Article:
Switzerland issued bonds with negative interest rates which were heavily subscribed. It means the bondholder earns no interest but pays interest on the purchase. This is perverted and punishes savers, writes Prince Michael of Liechtenstein.
Saving is renouncing consumption in favour of investing in the economy in the expectation of a future reward. Saving is essential for a healthy economy and most is invested in pension funds.
Punishing savers has so far been a privilege of the tax systems and/or inflation. Inflation is a disguised tax on savings.
Now the monetary system is punishing savers although it should reward them.
The Swiss National Bank introduced negative interest rates to contain the excessive rise of the Swiss Franc. The rise was the result of a loss of trust in the euro caused by the European Central Bank’s quantitative easing programme and a policy of nearly zero interest rates.
Denmark had a similar problem to Switzerland and was also forced to introduce negative rates to avoid its currency rising excessively.
The Swiss Confederation can now borrow money and investors are ready to pay for the privilege of safeguarding part of the value of the Swiss economy. This is a huge sign of trust in the Swiss but not for the eurozone.
In Denmark, there were even instances where banks lent money to solvent clients and paid them interest to avoid higher negative interest rates in the interbanking system or with the Danish Central Bank. It meant you could borrow and receive interest.
These were the consequences outside the eurozone. But what happens in euroland? The results could be considerably worse and the goal to enhance growth through abundant money will be missed.
The Greek government is said to have plundered its citizens’ pension funds to meet its debts. The pension funds have been forced to subscribe to worthless government bonds. The ECB plunders eurozone pension funds and other savings in a less obvious and more sophisticated way with a combination of zero interest rates and by creating inflation.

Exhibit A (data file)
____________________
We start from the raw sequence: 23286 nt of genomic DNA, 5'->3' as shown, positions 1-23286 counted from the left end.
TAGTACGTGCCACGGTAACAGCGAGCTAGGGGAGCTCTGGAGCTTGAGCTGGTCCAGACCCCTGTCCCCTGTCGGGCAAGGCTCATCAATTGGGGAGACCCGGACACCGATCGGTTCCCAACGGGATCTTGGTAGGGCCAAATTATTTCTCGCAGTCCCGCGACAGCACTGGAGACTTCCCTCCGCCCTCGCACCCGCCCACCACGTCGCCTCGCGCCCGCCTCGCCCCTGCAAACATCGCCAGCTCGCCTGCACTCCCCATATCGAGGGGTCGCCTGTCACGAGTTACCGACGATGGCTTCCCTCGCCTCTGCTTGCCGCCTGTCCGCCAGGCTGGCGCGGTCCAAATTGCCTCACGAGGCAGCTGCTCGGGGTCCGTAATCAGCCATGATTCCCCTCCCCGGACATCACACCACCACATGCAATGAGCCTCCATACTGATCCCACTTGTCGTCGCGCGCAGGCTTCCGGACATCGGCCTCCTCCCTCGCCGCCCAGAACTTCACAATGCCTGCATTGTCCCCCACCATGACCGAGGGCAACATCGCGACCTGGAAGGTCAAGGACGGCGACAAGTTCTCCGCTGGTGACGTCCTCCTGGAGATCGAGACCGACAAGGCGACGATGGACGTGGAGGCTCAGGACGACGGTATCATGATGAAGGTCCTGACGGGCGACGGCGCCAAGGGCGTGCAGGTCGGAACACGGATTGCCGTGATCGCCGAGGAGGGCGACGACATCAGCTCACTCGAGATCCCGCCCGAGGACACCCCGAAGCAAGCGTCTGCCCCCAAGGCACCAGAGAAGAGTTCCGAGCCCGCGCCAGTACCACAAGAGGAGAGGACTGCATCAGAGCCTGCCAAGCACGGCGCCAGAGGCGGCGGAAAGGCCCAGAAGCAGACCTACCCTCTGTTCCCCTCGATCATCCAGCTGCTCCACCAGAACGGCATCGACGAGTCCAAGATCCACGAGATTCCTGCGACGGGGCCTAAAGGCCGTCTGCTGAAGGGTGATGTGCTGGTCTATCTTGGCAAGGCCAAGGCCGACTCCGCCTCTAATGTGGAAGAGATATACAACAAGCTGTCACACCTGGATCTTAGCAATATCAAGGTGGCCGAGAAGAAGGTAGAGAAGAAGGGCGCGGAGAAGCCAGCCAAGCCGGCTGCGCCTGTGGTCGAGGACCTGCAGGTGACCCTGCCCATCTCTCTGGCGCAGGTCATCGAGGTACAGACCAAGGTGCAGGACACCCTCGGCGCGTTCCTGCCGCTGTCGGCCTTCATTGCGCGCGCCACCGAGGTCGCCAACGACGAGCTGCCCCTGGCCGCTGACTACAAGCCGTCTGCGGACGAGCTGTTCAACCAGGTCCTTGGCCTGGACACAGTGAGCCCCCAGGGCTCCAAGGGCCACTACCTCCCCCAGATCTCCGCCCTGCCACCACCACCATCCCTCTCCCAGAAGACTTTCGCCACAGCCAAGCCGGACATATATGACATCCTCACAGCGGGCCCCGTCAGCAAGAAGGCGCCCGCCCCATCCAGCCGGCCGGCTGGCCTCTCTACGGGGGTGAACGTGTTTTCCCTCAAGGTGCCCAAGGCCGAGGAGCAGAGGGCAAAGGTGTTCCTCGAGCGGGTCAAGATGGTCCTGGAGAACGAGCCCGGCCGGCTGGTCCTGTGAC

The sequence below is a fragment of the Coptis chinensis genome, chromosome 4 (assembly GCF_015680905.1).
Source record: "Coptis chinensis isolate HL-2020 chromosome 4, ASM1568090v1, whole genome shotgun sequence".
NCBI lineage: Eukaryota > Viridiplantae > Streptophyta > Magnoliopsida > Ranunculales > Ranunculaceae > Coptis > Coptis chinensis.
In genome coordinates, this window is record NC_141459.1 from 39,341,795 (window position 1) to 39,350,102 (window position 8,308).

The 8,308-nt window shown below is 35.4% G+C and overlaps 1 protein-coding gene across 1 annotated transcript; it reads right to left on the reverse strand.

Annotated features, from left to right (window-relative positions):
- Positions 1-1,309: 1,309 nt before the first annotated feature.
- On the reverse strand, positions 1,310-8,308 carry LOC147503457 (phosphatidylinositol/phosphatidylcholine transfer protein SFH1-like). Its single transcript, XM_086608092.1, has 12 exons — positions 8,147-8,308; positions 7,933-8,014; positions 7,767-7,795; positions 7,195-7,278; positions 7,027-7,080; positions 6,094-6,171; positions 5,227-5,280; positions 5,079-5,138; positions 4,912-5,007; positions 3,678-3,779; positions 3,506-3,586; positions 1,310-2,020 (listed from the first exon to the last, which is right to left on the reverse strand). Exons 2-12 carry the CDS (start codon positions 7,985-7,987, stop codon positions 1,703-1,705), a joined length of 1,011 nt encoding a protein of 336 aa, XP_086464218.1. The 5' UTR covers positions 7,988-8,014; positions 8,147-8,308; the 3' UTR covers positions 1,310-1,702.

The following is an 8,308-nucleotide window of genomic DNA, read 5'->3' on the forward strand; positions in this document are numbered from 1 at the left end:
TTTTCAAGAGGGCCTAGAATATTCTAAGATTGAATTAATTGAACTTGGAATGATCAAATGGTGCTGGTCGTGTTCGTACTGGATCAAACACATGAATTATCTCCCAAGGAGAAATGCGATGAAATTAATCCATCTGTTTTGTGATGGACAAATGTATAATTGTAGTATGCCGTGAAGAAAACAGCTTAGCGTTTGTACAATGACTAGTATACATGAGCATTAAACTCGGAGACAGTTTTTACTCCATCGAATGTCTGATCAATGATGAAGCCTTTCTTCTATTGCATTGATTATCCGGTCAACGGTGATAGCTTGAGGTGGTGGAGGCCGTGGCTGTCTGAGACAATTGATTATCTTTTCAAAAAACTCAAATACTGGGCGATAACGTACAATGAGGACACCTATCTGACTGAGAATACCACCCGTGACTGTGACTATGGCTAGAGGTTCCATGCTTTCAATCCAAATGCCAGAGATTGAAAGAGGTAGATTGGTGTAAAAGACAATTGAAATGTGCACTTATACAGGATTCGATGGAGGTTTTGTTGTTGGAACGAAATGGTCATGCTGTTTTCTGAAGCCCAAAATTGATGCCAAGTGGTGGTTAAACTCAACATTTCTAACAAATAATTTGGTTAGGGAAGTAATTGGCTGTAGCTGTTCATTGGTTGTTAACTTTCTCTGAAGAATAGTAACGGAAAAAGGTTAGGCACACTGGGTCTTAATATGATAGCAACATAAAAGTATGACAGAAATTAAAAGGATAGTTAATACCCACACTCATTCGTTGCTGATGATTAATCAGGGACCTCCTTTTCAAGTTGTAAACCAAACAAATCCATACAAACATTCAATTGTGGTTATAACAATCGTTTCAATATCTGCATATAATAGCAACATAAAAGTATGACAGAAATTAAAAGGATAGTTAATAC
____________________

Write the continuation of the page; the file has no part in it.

The money plundered from savers in the eurozone, as in the case of Greece, is used to buy government debt from countries in trouble. The result is that the purchasing power of retired people will be reduced.
Countries in debt have achieved that through populist and highly excessive government spending. Europe could add poverty among the elderly to its grim achievement of high youth unemployment.
The ECB's quantitative easing and zero interest policy has other unintended and negative consequences. Plenty of cheap money leads to less risk aversion in investment and creates bubbles. The present rise in equity markets is one indication. Property markets are a concern once more.
Money which has no price risks being misallocated in the economy.
The 18-month quantitative easing programme, involving more than a trillion euros of buying debt from public institutions, is unlikely to enhance Europe’s economy and business. But it runs the danger of easing the pressure on governments to introduce reforms, some of which will be unpopular with voters. But it is only reforms which will bring Europe's economy back on track.
Europe is in danger of continuing its economic downward trend and losing its global competitiveness.